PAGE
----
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How Much Lower Can HSBC Holdings plc Go?

HSBC‘s (LSE: HSBA) (NYSE: HSBC.US) shareholders have every right to be concerned within the bank’s performance so far this year.

Year to date, the FTSE 100‘s largest constituent has underperformed the wider index by around 10%. The shares continue to push lower but how much longer can this underperformance continue — how low can HSBC’s shares go?

Valuation appealingHSBC

On a valuation basis, HSBC’s shares are already at rock-bottom levels. The bank’s shares currently trade at multiples similar to those displayed during the financial crisis, and as earnings are set to expand at 10% per annum for the next few years, the shares are only going to get cheaper. 

Indeed, HSBC currently trades at a forward P/E of 11.2, compared to the wider banking sector P/E of 19.3. Moreover, HSBC is trading at a 2015 P/E of 10.1 and a 2016 P/E of 9.2. Actually, these low valuation multiples make HSBC one of the FTSE 100’s cheapest constituents, as well as the index’s largest constituent. 

In addition, HSBC’s dividend yield is looking very enticing. The bank is set to yield 5.2% this year, 5.6% during 2015 and then 6.2% during 2016. These payouts look relatively secure, as they are covered around 1.7 times by earnings per share.

Fundamental factors 

Nevertheless, while HSBC’s valuation is appealing, investors are concerned about the bank’s fundamentals. In particular, HSBC is under increasing regulatory pressure around the world, the bank is facing rising taxes here within the UK and over in Asia, HSBC is exposed to a potential credit crunch. 

Specifically, the market is worried about HSBC’s exposure to China where a rising number of corporate defaults have shaken the financial system. Further, Asia is not the economic power house that it once was and the region’s growth is starting to return to more sustainable levels.

As HSBC is heavily exposed to Asia, some investors are worried that HSBC’s sales could start to fall, along with slowing regional growth.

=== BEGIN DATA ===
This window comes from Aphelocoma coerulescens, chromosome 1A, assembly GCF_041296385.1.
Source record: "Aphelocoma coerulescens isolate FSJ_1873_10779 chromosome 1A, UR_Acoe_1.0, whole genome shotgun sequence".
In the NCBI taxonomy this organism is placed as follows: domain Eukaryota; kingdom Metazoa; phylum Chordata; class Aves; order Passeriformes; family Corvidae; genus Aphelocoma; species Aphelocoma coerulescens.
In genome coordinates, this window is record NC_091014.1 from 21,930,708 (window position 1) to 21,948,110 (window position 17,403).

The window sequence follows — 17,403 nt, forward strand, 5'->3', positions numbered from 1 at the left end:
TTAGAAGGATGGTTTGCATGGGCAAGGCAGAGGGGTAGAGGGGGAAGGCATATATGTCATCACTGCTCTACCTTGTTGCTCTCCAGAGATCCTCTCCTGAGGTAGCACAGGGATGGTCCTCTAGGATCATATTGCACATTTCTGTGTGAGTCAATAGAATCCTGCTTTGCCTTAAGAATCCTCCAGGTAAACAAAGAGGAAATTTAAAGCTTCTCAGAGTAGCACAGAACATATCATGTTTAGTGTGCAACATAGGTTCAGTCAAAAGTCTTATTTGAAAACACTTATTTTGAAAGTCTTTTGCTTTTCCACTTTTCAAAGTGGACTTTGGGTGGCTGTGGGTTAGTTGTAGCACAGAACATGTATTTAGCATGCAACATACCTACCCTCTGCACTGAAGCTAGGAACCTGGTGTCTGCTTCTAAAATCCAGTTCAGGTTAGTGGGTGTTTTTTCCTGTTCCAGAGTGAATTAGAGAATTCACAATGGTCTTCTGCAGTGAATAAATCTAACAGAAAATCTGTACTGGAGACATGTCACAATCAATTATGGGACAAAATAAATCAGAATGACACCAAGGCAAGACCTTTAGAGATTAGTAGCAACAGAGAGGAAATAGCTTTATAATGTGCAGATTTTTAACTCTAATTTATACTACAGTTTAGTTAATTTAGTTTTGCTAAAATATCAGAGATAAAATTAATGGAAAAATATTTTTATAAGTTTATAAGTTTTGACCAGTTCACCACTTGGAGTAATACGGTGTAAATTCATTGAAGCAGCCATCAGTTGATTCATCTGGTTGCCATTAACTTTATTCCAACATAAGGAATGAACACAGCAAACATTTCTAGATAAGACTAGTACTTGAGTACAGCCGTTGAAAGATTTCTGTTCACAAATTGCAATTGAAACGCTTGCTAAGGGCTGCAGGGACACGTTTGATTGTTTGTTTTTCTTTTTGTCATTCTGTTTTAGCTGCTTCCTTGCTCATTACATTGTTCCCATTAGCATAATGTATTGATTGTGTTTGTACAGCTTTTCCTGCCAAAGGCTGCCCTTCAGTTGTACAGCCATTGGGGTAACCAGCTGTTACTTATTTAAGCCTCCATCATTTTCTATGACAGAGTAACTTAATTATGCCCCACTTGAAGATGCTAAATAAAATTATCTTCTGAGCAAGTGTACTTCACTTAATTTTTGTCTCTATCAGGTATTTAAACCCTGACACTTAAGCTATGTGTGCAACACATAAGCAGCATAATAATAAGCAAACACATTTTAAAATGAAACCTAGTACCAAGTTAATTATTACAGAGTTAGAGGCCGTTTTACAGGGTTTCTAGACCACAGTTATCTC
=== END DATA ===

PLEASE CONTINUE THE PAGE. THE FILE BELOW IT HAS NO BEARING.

These troubles are not just limited to HSBC. It would appear as if investors have turned their backs on banks as a group recently. Indeed, as well as HSBC, sector peers Barclays, Lloyds, RBS and Standard Chartered have all underperformed the wider market so far this year. 

Should you buy in?

Despite the above concerns, HSBC remains attractive on a valuation basis. Additionally, City superstar Neil Woodford has revealed that he will be buying HSBC for his new fund, CF Woodford Equity Income.

Woodford’s dislike of banks is well known around the City, he has not brought a single share in any bank since 2003, so his positive view on HSBC is something to take note of.

Still, it's up to you whether you decide to buy, sell, or hold HSBC. However, I'd strongly suggest you look a little closer at the bank before making any trading decision.

However, placing a valuation on banks is never a simple task, and to help you conduct your own analysis, our analysts here at the Motley Fool have put together this free report entitled, "The Motley Fool's Guide To Banking".

This exclusive FREE wealth report provides six key 'City insider' valuation metrics for each bank traded in London. That's right, the report is not just limited to HSBC -- it gives a rundown of the whole industry.

The results are surprising -- and revealing. This report is free and without obligation. To get your copy, click here.

 

Rupert Hargreaves has no position in any stocks mentioned. The Motley Fool owns shares in Standard Chartered.